“A poet is a man who manages,
in a lifetime of standing out in thunderstorms,
to be struck by lightning five or six times.”
— Randall Jarrell
Oh yes, it’s true I’ve stood out in storms, but never wrote
a single solitary verse. I reveled in the chaotic insanity
without having the knowledge of rhyme and meter to know
what was poetry about it and what was prose — the crash
and the timber struck an untuned, untrained ear deafened.
So untrained, unused to the things of culture I considered
the wall cloud, the downburst, hail, and the whirling, gyring
funnelled winds fit for the visual arts — never once written
in pen and ink. Ah, but I was but a neophyte not yet struck.
A child, barely a teen, fugitive from sudden squalline’s force,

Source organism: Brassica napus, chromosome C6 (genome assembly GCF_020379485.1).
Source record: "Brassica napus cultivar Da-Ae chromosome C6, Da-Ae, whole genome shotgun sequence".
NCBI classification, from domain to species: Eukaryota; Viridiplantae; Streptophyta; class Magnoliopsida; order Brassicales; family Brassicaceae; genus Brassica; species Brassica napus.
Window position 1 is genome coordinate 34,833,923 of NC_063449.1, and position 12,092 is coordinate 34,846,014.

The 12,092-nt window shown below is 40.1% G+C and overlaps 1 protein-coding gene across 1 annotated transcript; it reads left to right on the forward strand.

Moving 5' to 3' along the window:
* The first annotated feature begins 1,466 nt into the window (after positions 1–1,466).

in the shadow of a Red Oak, the falsest of shelters, I was struck
by my vulnerability– mortality — the deadly bolts, sucking winds.
I became a meteorologist — one who studies meteors of earth —
lithometeors, hydrometeors. The meatier subjects of weather
were my meal before and after fast. By its beauty, by its force
I was struck — the dance between the sublime and the vicious.
When I consider…
the cobalt charybdis that rages across the tabled plains,
with all the death and madness that accompanies its run,
has the ability to take a tea-swilling short story liar and scare
him into a Côtes-du-Rhône Rouge swilling Pulitzer laureate.
Trust me — there are two things in life you can’t outrun:
a twister and the muse that grabs you by the neck, tells
you to stop, turn around and face the fury… and versify!